U.S. flag

An official website of the United States government, Department of Justice.

NCJRS Virtual Library

The Virtual Library houses over 235,000 criminal justice resources, including all known OJP works.
Click here to search the NCJRS Virtual Library

Line Drawing: Raising the Minimum Age of Criminal Court Jurisdiction in New York

NCJ Number
Jeffrey A. Butts; John K. Roman
Date Published
February 2014
25 pages
This report examines the need for raising the minimum age of criminal court jurisdiction in the State of New York.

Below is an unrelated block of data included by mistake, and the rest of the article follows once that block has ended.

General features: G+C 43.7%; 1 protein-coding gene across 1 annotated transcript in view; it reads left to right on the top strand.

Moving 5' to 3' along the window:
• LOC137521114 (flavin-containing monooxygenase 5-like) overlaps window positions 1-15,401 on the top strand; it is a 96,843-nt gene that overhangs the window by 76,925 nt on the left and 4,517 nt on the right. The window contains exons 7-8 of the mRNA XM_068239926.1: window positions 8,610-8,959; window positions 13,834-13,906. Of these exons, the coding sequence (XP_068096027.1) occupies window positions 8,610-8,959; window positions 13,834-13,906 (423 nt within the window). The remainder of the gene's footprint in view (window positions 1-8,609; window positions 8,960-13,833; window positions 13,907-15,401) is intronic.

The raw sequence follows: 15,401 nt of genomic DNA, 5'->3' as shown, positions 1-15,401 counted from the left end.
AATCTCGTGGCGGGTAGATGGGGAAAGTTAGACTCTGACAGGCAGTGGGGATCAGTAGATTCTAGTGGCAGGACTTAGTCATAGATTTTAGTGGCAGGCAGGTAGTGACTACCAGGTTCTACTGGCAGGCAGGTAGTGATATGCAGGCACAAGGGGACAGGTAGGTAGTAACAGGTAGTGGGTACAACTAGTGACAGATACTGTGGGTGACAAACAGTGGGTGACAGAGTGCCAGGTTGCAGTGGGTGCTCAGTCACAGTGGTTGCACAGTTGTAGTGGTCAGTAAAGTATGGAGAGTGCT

This report, developed by the John Jay College of Criminal Justice, examines the need for raising the minimum age of criminal court jurisdiction in the State of New York. The report is designed to inform efforts by the New York State Commission on Youth, Public Safety & Justice to develop a strategy for changing policies that have established the lower boundary for criminal court jurisdiction at age 16. The report is divided into several sections that examine the reasons for changing the age of criminal jurisdictions and reviewing the implications of such changes, examining the relationship of jurisdictional age to serious crime, and reviewing the experiences of States that have already changed their jurisdictional age laws. The report also examines the costs associated with implementing the policy changes. A set of conclusions resulting from the analysis is included in the report. Highlights from these recommendations include the idea that research suggests that adolescents who violate the law belong in a court system designed to respond to the unique characteristics of adolescents; youth may be affected more negatively by contact with the current criminal justice system than are older, adult defendants; nearly every State in the country has experimented with crime policies that "criminalize delinquency" by lowering the age of criminal court jurisdiction and/or transferring more youth to criminal court, with research showing how these policies have failed; and New York should raise the minimum age of criminal responsibility at least to age 18, and it should consider modifying practices and policies for adolescents over age 18 as well because the best science suggests that adolescent development does not end on a person's 18th birthday. Tables, figures, and references